(Source: C. Barton from Zebrafish Book 5th Edition)
Stage 2 of the paramecium production process. Clean, but not sterile, paramecium cultures grown in 500-1000 ml filtered fish water or dechlorinated tap water. These are used to make cages.
Stage 3 of the paramecium production process. Clean, but not sterile, paramecia grown in 500-1000 ml filtered fish water. The only difference between the cage and subculture methods is that with the cage method, the paramecium population is started with a subculture and in the subculture method, the paramecium population is started with a culture. This is done to achieve optimum population density when harvesting paramecia for use in the nursery and to produce enough culture to inoculate a large number of cages.
The best way to determine how much food each cage will make in your facility is to prepare one cage to the proper density. After seeing how much food each cage makes, you can calculate the number of cages you will need based on the number of fish to feed. The proper density for concentrated paramecia, as prepared for feeding fish, should be 100 paramecia/ml liquid.
Concentrated paramecia preparation
After rinsing, pour the paramecia into a clean container. Fill the container with clean fish water until a concentration of 100-150 paramecia/ml is achieved. Use this to feed. Note: Before you feed using the paramecia, check the ammonia level with a test kit. If it shows any traces of ammonia, repeat the 23 µm mesh straining process.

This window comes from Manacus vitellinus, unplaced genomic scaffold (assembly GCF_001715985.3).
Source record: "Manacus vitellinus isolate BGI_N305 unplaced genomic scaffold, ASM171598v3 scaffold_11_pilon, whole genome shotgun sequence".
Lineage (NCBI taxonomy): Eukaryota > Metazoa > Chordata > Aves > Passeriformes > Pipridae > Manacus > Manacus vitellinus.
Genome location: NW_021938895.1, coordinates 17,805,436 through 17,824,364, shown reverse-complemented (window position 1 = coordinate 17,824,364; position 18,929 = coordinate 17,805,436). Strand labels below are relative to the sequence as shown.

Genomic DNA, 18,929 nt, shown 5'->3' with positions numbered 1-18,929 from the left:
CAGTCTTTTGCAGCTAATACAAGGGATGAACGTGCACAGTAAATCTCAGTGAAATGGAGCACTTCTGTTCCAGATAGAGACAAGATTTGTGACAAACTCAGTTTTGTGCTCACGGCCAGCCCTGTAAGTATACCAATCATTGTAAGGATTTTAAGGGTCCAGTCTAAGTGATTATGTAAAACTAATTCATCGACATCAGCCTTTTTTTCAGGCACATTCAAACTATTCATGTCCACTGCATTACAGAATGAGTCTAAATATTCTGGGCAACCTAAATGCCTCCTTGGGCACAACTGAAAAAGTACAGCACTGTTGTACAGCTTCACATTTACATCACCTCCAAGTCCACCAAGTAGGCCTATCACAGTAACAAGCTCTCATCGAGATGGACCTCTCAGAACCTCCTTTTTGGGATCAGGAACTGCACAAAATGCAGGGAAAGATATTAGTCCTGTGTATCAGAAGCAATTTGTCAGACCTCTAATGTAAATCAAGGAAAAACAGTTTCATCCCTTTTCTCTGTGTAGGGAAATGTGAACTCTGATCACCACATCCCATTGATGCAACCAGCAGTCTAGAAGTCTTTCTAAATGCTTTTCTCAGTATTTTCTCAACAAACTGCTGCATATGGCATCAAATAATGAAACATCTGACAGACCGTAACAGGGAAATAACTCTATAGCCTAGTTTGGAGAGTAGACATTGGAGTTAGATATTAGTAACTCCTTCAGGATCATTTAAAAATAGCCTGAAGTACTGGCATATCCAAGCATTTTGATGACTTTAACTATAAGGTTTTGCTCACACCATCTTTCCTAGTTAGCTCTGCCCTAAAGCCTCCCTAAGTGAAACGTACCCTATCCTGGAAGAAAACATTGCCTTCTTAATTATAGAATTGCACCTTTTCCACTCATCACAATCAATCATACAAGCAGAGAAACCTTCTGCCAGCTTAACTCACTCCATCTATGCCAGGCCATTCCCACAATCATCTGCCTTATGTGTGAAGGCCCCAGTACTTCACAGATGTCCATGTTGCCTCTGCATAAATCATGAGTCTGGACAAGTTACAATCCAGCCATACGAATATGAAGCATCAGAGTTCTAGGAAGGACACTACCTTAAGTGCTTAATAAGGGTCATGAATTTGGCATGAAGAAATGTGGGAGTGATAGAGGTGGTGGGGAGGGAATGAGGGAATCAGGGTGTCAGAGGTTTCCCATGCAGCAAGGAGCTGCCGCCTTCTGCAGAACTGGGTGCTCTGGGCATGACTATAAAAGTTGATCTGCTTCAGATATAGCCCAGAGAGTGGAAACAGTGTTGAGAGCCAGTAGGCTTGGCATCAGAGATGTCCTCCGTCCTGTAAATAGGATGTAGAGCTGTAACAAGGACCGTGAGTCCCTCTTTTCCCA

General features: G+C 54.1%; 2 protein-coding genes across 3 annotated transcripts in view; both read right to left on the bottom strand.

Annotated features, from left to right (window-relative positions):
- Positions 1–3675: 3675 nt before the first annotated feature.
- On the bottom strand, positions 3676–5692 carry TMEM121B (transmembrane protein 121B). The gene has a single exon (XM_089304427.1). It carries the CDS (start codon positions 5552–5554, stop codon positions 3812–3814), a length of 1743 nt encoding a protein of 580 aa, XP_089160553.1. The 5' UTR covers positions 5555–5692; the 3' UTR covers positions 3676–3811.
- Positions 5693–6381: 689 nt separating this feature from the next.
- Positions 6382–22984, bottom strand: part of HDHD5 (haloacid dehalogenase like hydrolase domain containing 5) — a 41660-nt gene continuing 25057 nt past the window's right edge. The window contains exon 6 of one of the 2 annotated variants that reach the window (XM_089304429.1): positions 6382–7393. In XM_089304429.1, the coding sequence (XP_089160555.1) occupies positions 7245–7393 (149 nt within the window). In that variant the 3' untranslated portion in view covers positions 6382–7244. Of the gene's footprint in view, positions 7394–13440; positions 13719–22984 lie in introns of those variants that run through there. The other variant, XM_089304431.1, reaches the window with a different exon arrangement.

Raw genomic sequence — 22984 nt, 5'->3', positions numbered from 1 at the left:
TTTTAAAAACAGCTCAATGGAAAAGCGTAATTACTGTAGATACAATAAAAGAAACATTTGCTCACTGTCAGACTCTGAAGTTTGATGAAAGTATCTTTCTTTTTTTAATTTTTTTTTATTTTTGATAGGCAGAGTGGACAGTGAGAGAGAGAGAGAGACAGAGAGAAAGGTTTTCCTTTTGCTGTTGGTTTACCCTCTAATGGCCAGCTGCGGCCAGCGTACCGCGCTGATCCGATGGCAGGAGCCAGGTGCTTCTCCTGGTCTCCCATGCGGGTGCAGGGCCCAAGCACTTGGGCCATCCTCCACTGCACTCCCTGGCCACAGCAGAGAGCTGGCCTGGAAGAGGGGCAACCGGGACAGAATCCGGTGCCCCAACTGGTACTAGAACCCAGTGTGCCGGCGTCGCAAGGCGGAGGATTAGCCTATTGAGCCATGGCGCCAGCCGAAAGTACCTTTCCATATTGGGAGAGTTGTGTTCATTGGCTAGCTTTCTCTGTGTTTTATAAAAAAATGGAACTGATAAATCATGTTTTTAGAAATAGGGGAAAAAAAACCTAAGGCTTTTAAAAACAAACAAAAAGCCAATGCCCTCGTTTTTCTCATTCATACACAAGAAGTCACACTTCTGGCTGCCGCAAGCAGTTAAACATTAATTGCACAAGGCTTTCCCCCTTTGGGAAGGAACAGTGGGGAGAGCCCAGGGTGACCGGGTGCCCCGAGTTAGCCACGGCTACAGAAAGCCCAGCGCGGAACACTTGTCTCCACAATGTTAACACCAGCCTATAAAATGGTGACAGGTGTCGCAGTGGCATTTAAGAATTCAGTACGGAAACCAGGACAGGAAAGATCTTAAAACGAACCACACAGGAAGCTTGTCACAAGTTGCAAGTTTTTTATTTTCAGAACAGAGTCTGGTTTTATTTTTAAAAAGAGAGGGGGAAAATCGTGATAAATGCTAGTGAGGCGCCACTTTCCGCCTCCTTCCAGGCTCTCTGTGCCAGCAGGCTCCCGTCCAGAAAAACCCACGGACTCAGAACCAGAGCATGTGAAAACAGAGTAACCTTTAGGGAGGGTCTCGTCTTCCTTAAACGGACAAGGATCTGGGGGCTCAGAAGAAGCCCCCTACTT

Modifications of paramecium recipe for small facilities
Small facilities may require a much smaller amount of food than the standard procedure yields. Several modifications to the paramecium production process can meet the needs of a smaller facility.
Removing the subculture step
One easy way to tailor the procedure to meet a smaller facility's needs, is to remove the subculture step. Instead of using culture plates to make subcultures and then using those subcultures to inoculate a large number of cages, each culture plate can be used to inoculate up to 4 cages directly. Remember to start enough Petri plate cultures each week to start new cultures the next week, to make food cages and to provide two backup plates. For example, if you are making 7 plate sets, 1 will be used for new plates, 2 should be saved for backup, leaving 4 to make cages. Four plates will make 16 cages of paramecia.
Facilities needing less than 16 cages of food per week can reduce the number of Petri plates used in each batch. This decreases the amount of space needed for storing cultures, decreases the amount of supplies needed and reduces the amount of labor required to maintain the plates. Making fewer plates also decreases labor because most of the ingredients and supplies require autoclaving.
Figure 4. The top drain is made using (from left to right) 90° tubing adapter (½" i.d., ½" threaded), ½" PVC ball valve, ½" male adapter, a 2" length of ½" PVC pipe, ½" bulk head fitting, ½" PVC pipe, ½" 90° elbow. The length of the second piece of PVC pipe is determined by what size container you are using. The elbow needs to sit directly below the center of the opening in the carboy. Cut the PVC pipe to accommodate this. It is better to press fit the pieces together as opposed to PVC gluing them. This makes dismantling easier when the unit needs cleaning.